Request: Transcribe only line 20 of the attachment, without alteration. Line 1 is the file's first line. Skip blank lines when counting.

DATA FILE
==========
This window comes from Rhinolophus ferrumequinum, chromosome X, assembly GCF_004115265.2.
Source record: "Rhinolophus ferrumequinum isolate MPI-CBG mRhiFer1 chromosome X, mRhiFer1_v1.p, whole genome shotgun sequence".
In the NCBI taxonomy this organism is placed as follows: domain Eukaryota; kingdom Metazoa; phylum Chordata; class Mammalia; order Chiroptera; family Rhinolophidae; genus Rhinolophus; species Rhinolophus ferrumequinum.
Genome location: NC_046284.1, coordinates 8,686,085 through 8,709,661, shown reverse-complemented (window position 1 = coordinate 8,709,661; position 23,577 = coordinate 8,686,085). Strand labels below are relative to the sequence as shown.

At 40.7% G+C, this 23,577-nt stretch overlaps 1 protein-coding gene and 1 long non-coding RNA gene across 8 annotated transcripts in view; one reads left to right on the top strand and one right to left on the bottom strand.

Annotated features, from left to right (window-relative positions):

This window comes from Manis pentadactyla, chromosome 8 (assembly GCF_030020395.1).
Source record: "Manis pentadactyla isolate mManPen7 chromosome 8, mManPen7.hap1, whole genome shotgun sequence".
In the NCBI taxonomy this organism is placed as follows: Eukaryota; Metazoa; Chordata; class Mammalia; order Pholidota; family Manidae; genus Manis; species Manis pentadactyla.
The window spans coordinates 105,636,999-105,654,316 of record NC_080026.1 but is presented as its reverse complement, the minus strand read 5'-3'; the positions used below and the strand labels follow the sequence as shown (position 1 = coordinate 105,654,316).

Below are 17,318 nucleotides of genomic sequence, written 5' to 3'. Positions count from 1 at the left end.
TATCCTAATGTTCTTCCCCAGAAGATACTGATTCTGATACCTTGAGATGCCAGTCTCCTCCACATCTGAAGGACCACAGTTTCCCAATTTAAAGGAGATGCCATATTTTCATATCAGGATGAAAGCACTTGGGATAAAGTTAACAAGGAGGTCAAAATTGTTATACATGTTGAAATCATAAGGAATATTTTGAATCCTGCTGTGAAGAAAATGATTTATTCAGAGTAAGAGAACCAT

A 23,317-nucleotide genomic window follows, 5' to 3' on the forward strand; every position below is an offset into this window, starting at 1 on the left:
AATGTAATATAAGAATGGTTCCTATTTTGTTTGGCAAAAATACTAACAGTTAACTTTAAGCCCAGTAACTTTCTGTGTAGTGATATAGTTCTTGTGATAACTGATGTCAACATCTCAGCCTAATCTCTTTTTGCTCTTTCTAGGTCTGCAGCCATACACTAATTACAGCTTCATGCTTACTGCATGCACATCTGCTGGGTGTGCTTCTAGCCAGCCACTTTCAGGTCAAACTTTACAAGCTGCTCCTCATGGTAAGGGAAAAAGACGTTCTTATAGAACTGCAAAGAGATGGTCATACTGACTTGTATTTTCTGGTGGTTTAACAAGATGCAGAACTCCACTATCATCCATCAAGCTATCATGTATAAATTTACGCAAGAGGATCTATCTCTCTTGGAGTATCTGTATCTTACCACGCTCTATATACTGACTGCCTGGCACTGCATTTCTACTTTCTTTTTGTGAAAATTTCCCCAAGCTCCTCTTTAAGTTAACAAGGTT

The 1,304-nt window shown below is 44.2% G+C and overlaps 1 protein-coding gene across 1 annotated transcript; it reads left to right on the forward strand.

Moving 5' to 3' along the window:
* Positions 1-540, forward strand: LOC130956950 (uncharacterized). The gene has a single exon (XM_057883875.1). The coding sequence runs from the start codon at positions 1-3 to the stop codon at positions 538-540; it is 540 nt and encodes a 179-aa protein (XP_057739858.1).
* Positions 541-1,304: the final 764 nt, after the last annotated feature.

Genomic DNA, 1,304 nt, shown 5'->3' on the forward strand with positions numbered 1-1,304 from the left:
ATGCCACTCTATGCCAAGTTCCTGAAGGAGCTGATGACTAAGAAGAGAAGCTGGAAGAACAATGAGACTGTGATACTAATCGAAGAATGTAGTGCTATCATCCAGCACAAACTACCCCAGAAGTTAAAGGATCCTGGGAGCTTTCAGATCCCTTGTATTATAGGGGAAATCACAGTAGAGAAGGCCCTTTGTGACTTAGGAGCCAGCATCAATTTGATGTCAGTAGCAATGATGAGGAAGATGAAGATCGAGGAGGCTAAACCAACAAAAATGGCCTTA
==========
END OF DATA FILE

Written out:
ATGCCACTCTATGCCAAGTTCCTGAAGGAGCTGATGACTAAGAAGAGAAGCTGGAAGAACAATGAGACTGTGATACTAATCGAAGAATGTAGTGCTATCATCCAGCACAAACTACCCCAGAAGTTAAAGGATCCTGGGAGCTTTCAGATCCCTTGTATTATAGGGGAAATCACAGTAGAGAAGGCCCTTTGTGACTTAGGAGCCAGCATCAATTTGATGTCAGTAGCAATGATGAGGAAGATGAAGATCGAGGAGGCTAAACCAACAAAAATGGCCTTA